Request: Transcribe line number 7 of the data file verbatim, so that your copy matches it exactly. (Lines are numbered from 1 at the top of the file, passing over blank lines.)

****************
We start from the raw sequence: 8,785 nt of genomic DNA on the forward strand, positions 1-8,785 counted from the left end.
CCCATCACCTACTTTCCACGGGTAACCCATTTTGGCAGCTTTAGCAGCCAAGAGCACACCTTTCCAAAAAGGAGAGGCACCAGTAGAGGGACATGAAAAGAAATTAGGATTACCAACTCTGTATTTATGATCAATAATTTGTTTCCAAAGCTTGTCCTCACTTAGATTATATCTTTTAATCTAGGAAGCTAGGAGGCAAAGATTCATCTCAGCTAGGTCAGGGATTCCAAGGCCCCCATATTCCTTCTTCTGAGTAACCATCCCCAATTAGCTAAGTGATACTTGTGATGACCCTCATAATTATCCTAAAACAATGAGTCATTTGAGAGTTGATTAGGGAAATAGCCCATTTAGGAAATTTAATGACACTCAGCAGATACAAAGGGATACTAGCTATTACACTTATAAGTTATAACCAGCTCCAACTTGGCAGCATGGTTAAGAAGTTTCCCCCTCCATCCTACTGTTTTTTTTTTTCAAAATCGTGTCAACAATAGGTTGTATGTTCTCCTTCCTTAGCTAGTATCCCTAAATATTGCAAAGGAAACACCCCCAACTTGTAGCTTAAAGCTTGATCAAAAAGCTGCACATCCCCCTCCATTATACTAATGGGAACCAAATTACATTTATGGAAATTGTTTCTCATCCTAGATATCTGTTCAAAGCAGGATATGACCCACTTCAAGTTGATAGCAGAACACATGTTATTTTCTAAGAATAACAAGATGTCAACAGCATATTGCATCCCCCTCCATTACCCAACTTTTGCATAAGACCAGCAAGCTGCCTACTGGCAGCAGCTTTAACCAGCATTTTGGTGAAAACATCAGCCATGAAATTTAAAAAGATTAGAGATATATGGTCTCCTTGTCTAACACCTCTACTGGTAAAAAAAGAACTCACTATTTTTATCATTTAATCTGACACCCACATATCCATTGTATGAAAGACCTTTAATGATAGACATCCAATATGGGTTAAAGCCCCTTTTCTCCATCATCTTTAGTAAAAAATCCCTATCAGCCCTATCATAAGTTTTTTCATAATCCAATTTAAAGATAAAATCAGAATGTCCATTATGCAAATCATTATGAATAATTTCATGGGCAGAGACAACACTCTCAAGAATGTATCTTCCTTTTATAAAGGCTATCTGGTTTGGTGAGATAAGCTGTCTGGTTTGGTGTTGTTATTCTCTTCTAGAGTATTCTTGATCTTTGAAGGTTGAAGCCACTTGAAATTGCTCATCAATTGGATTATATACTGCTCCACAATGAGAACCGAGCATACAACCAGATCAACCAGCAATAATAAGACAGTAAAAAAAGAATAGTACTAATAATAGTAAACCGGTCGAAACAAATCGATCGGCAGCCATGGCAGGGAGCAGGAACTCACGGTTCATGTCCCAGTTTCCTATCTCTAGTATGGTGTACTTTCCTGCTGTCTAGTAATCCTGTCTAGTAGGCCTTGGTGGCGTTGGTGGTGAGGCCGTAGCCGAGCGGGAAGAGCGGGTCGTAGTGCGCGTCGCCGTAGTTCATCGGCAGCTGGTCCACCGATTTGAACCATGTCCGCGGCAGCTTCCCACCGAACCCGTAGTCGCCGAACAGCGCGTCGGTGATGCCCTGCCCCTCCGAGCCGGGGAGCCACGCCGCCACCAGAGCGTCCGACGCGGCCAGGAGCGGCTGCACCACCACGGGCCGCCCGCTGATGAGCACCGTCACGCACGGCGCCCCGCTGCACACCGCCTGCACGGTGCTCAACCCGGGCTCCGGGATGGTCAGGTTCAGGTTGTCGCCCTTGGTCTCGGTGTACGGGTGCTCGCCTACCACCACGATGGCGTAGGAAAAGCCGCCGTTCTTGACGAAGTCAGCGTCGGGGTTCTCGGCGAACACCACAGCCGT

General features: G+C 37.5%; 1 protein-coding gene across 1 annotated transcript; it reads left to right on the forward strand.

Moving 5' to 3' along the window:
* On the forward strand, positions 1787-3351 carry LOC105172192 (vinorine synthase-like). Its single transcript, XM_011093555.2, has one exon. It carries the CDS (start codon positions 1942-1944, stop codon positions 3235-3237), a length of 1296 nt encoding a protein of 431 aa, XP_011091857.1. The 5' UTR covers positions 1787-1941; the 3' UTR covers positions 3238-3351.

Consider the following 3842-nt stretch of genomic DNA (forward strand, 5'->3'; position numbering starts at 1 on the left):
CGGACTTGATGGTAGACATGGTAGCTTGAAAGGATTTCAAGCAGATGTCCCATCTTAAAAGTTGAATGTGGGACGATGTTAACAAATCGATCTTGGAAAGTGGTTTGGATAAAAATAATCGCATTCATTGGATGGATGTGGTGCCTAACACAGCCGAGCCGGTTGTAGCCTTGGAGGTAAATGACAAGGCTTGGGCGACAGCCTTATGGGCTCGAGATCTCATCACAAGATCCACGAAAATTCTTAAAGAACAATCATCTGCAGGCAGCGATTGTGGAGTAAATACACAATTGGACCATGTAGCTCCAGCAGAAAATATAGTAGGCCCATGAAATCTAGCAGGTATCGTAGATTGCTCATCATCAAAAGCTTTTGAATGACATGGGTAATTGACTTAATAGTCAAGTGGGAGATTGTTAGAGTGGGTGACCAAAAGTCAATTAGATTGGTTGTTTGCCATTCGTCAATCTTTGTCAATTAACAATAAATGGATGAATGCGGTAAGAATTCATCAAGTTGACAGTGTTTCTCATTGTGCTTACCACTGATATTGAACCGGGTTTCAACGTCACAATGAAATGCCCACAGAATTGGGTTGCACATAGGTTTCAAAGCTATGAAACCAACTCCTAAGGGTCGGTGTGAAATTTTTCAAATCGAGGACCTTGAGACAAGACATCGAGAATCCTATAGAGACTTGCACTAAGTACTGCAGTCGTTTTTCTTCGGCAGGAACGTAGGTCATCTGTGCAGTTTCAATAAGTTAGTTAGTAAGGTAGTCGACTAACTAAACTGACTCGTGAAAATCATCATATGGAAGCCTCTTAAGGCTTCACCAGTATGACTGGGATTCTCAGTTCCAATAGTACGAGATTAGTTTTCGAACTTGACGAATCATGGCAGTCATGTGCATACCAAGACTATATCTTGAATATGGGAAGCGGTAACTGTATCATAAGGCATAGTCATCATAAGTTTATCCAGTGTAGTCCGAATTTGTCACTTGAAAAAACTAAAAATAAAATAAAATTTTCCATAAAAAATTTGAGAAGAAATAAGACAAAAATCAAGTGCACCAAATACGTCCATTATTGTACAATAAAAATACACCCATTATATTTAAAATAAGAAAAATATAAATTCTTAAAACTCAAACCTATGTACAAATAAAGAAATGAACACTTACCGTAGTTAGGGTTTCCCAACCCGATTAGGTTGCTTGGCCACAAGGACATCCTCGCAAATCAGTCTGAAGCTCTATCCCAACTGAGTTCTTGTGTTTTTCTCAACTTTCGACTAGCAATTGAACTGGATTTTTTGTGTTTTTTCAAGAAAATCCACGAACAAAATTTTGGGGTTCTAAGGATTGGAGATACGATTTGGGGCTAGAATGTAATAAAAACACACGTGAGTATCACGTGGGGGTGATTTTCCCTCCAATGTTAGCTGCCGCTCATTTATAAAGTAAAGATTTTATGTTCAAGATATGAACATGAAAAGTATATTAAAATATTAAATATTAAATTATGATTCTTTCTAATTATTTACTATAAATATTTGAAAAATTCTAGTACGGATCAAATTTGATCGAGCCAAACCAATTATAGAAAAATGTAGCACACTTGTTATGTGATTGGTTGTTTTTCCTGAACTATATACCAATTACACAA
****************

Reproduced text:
CGGACTTGATGGTAGACATGGTAGCTTGAAAGGATTTCAAGCAGATGTCCCATCTTAAAAGTTGAATGTGGGACGATGTTAACAAATCGATCTTGGAAAGTGGTTTGGATAAAAATAATCGCATTCATTGGATGGATGTGGTGCCTAACACAGCCGAGCCGGTTGTAGCCTTGGAGGTAAATGACAAGGCTTGGGCGACAGCCTTATGGGCTCGAGATCTCATCACAAGATCCACGAAAATTCTTAAAGAACAATCATCTGCAGGCAGCGATTGTGGAGTAAATACACAATTGGACCATGTAGCTCCAGCAGAAAATATAGTAGGCCCATGAAATCTAGCAGGTATCGTAGATTGCTCATCATCAAAAGCTTTTGAATGACATGGGTAATTGACTTAATAGTCAAGTGGGAGATTGTTAGAGTGGGTGACCAAAAGTCAATTAGATTGGTTGTTTGCCATTCGTCAATCTTTGTCAATTAACAATAAATGGATGAATGCGGTAAGAATTCATCAAGTTGACAGTGTTTCTCATTGTGCTTACCACTGATATTGAACCGGGTTTCAACGTCACAATGAAATGCCCACAGAATTGGGTTGCACATAGGTTTCAAAGCTATGAAACCAACTCCTAAGGGTCGGTGTGAAATTTTTCAAATCGAGGACCTTGAGACAAGACATCGAGAATCCTATAGAGACTTGCACTAAGTACTGCAGTCGTTTTTCTTCGGCAGGAACGTAGGTCATCTGTGCAGTTTCAATAAGTTAGTTAGTAAGGTAGTCGACTAACTAAACTGACTCGTGAAAATCATCATATGGAAGCCTCTTAAGGCTTCACCAGTATGACTGGGATTCTCAGTTCCAATAGTACGAGATTAGTTTTCGAACTTGACGAATCATGGCAGTCATGTGCATACCAAGACTATATCTTGAATATGGGAAGCGGTAACTGTATCATAAGGCATAGTCATCATAAGTTTATCCAGTGTAGTCCGAATTTGTCACTTGAAAAAACTAAAAATAAAATAAAATTTTCCATAAAAAATTTGAGAAGAAATAAGACAAAAATCAAGTGCACCAAATACGTCCATTATTGTACAATAAAAATACACCCATTATATTTAAAATAAGAAAAATATAAATTCTTAAAACTCAAACCTATGTACAAATAAAGAAATGAACACTTACCGTAGTTAGGGTTTCCCAACCCGATTAGGTTGCTTGGCCACAAGGACATCCTCGCAAATCAGTCTGAAGCTCTATCCCAACTGAGTTCTTGTGTTTTTCTCAACTTTCGACTAGCAATTGAACTGGATTTTTTGTGTTTTTTCAAGAAAATCCACGAACAAAATTTTGGGGTTCTAAGGATTGGAGATACGATTTGGGGCTAGAATGTAATAAAAACACACGTGAGTATCACGTGGGGGTGATTTTCCCTCCAATGTTAGCTGCCGCTCATTTATAAAGTAAAGATTTTATGTTCAAGATATGAACATGAAAAGTATATTAAAATATTAAATATTAAATTATGATTCTTTCTAATTATTTACTATAAATATTTGAAAAATTCTAGTACGGATCAAATTTGATCGAGCCAAACCAATTATAGAAAAATGTAGCACACTTGTTATGTGATTGGTTGTTTTTCCTGAACTATATACCAATTACACAA